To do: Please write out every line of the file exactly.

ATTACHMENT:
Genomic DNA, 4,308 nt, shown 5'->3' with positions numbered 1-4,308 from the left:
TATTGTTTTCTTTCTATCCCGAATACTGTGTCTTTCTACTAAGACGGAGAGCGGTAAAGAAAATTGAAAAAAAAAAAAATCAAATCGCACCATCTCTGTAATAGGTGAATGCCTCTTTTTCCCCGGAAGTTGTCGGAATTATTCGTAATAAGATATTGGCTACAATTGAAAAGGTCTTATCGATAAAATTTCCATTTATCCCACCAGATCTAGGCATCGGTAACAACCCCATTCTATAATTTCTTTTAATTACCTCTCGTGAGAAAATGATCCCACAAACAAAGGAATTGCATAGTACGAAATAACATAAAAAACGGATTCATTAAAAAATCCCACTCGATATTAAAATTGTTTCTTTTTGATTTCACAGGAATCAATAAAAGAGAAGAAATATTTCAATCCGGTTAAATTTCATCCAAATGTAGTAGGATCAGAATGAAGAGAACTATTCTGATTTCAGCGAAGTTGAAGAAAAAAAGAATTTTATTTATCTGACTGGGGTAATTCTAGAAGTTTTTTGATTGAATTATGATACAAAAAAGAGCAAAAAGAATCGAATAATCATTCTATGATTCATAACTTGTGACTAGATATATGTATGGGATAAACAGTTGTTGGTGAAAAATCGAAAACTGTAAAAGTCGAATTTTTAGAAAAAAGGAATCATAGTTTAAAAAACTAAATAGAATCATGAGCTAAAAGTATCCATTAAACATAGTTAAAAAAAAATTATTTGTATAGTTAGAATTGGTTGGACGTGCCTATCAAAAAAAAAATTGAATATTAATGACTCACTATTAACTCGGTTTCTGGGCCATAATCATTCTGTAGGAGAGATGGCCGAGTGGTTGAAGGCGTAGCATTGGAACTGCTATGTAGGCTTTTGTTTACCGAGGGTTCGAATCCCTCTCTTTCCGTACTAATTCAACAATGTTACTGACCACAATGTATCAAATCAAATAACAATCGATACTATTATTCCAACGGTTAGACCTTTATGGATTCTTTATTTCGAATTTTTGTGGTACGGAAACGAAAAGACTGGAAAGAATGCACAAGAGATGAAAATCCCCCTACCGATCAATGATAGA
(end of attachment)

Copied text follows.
Genomic DNA, 4,308 nt, shown 5'->3' with positions numbered 1-4,308 from the left:
TATTGTTTTCTTTCTATCCCGAATACTGTGTCTTTCTACTAAGACGGAGAGCGGTAAAGAAAATTGAAAAAAAAAAAAATCAAATCGCACCATCTCTGTAATAGGTGAATGCCTCTTTTTCCCCGGAAGTTGTCGGAATTATTCGTAATAAGATATTGGCTACAATTGAAAAGGTCTTATCGATAAAATTTCCATTTATCCCACCAGATCTAGGCATCGGTAACAACCCCATTCTATAATTTCTTTTAATTACCTCTCGTGAGAAAATGATCCCACAAACAAAGGAATTGCATAGTACGAAATAACATAAAAAACGGATTCATTAAAAAATCCCACTCGATATTAAAATTGTTTCTTTTTGATTTCACAGGAATCAATAAAAGAGAAGAAATATTTCAATCCGGTTAAATTTCATCCAAATGTAGTAGGATCAGAATGAAGAGAACTATTCTGATTTCAGCGAAGTTGAAGAAAAAAAGAATTTTATTTATCTGACTGGGGTAATTCTAGAAGTTTTTTGATTGAATTATGATACAAAAAAGAGCAAAAAGAATCGAATAATCATTCTATGATTCATAACTTGTGACTAGATATATGTATGGGATAAACAGTTGTTGGTGAAAAATCGAAAACTGTAAAAGTCGAATTTTTAGAAAAAAGGAATCATAGTTTAAAAAACTAAATAGAATCATGAGCTAAAAGTATCCATTAAACATAGTTAAAAAAAAATTATTTGTATAGTTAGAATTGGTTGGACGTGCCTATCAAAAAAAAAATTGAATATTAATGACTCACTATTAACTCGGTTTCTGGGCCATAATCATTCTGTAGGAGAGATGGCCGAGTGGTTGAAGGCGTAGCATTGGAACTGCTATGTAGGCTTTTGTTTACCGAGGGTTCGAATCCCTCTCTTTCCGTACTAATTCAACAATGTTACTGACCACAATGTATCAAATCAAATAACAATCGATACTATTATTCCAACGGTTAGACCTTTATGGATTCTTTATTTCGAATTTTTGTGGTACGGAAACGAAAAGACTGGAAAGAATGCACAAGAGATGAAAATCCCCCTACCGATCAATGATAGA